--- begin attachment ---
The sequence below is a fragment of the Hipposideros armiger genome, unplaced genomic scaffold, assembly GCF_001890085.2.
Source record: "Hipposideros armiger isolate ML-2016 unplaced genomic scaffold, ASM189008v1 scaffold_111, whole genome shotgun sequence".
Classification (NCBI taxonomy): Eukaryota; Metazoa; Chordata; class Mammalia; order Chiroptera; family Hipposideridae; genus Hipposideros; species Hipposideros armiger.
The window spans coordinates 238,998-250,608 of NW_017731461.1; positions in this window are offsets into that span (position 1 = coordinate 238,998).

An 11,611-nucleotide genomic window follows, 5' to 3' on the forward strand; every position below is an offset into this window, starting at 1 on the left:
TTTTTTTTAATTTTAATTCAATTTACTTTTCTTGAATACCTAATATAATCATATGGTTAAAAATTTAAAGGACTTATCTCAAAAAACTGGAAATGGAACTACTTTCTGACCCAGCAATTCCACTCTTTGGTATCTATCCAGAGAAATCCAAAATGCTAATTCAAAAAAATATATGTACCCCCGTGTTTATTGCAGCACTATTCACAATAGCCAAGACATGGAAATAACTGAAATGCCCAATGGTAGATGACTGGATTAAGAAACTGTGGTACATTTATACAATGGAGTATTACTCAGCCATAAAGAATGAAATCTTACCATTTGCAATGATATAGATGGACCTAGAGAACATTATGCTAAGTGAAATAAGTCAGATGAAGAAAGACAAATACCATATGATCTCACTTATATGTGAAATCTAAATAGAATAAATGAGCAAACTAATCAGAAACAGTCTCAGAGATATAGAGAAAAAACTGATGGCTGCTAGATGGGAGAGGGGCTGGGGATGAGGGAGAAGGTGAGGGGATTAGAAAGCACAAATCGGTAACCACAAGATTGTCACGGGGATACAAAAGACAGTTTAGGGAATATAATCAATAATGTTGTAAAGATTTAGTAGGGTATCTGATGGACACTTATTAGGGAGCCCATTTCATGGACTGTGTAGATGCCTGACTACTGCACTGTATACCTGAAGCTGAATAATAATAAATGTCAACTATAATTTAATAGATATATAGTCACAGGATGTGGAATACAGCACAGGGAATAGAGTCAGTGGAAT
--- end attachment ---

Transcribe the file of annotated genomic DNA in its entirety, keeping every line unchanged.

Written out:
The sequence below is a fragment of the Hipposideros armiger genome, unplaced genomic scaffold, assembly GCF_001890085.2.
Source record: "Hipposideros armiger isolate ML-2016 unplaced genomic scaffold, ASM189008v1 scaffold_111, whole genome shotgun sequence".
Classification (NCBI taxonomy): Eukaryota; Metazoa; Chordata; class Mammalia; order Chiroptera; family Hipposideridae; genus Hipposideros; species Hipposideros armiger.
The window spans coordinates 238,998-250,608 of NW_017731461.1; positions in this window are offsets into that span (position 1 = coordinate 238,998).

An 11,611-nucleotide genomic window follows, 5' to 3' on the forward strand; every position below is an offset into this window, starting at 1 on the left:
TTTTTTTTAATTTTAATTCAATTTACTTTTCTTGAATACCTAATATAATCATATGGTTAAAAATTTAAAGGACTTATCTCAAAAAACTGGAAATGGAACTACTTTCTGACCCAGCAATTCCACTCTTTGGTATCTATCCAGAGAAATCCAAAATGCTAATTCAAAAAAATATATGTACCCCCGTGTTTATTGCAGCACTATTCACAATAGCCAAGACATGGAAATAACTGAAATGCCCAATGGTAGATGACTGGATTAAGAAACTGTGGTACATTTATACAATGGAGTATTACTCAGCCATAAAGAATGAAATCTTACCATTTGCAATGATATAGATGGACCTAGAGAACATTATGCTAAGTGAAATAAGTCAGATGAAGAAAGACAAATACCATATGATCTCACTTATATGTGAAATCTAAATAGAATAAATGAGCAAACTAATCAGAAACAGTCTCAGAGATATAGAGAAAAAACTGATGGCTGCTAGATGGGAGAGGGGCTGGGGATGAGGGAGAAGGTGAGGGGATTAGAAAGCACAAATCGGTAACCACAAGATTGTCACGGGGATACAAAAGACAGTTTAGGGAATATAATCAATAATGTTGTAAAGATTTAGTAGGGTATCTGATGGACACTTATTAGGGAGCCCATTTCATGGACTGTGTAGATGCCTGACTACTGCACTGTATACCTGAAGCTGAATAATAATAAATGTCAACTATAATTTAATAGATATATAGTCACAGGATGTGGAATACAGCACAGGGAATAGAGTCAGTGGAAT